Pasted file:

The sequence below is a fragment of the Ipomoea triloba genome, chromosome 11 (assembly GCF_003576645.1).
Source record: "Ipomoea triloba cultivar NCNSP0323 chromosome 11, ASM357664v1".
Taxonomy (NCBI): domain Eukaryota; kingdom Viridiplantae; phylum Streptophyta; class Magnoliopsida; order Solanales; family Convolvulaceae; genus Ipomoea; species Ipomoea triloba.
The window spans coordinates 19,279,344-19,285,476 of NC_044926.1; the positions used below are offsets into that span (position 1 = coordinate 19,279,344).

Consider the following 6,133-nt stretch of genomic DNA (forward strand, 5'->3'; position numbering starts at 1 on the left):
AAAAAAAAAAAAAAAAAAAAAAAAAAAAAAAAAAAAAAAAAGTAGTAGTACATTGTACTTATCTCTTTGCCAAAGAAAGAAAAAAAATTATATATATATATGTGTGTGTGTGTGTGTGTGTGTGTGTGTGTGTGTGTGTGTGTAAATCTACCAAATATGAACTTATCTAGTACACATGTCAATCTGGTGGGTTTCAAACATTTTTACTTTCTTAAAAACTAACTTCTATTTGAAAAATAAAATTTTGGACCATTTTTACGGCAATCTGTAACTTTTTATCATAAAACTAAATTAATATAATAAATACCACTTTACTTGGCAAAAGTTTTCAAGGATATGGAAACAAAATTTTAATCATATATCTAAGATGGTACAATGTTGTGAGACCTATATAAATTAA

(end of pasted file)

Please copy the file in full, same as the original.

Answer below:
The sequence below is a fragment of the Ipomoea triloba genome, chromosome 11 (assembly GCF_003576645.1).
Source record: "Ipomoea triloba cultivar NCNSP0323 chromosome 11, ASM357664v1".
Taxonomy (NCBI): domain Eukaryota; kingdom Viridiplantae; phylum Streptophyta; class Magnoliopsida; order Solanales; family Convolvulaceae; genus Ipomoea; species Ipomoea triloba.
The window spans coordinates 19,279,344-19,285,476 of NC_044926.1; the positions used below are offsets into that span (position 1 = coordinate 19,279,344).

Consider the following 6,133-nt stretch of genomic DNA (forward strand, 5'->3'; position numbering starts at 1 on the left):
AAAAAAAAAAAAAAAAAAAAAAAAAAAAAAAAAAAAAAAAAGTAGTAGTACATTGTACTTATCTCTTTGCCAAAGAAAGAAAAAAAATTATATATATATATGTGTGTGTGTGTGTGTGTGTGTGTGTGTGTGTGTGTGTGTGTAAATCTACCAAATATGAACTTATCTAGTACACATGTCAATCTGGTGGGTTTCAAACATTTTTACTTTCTTAAAAACTAACTTCTATTTGAAAAATAAAATTTTGGACCATTTTTACGGCAATCTGTAACTTTTTATCATAAAACTAAATTAATATAATAAATACCACTTTACTTGGCAAAAGTTTTCAAGGATATGGAAACAAAATTTTAATCATATATCTAAGATGGTACAATGTTGTGAGACCTATATAAATTAA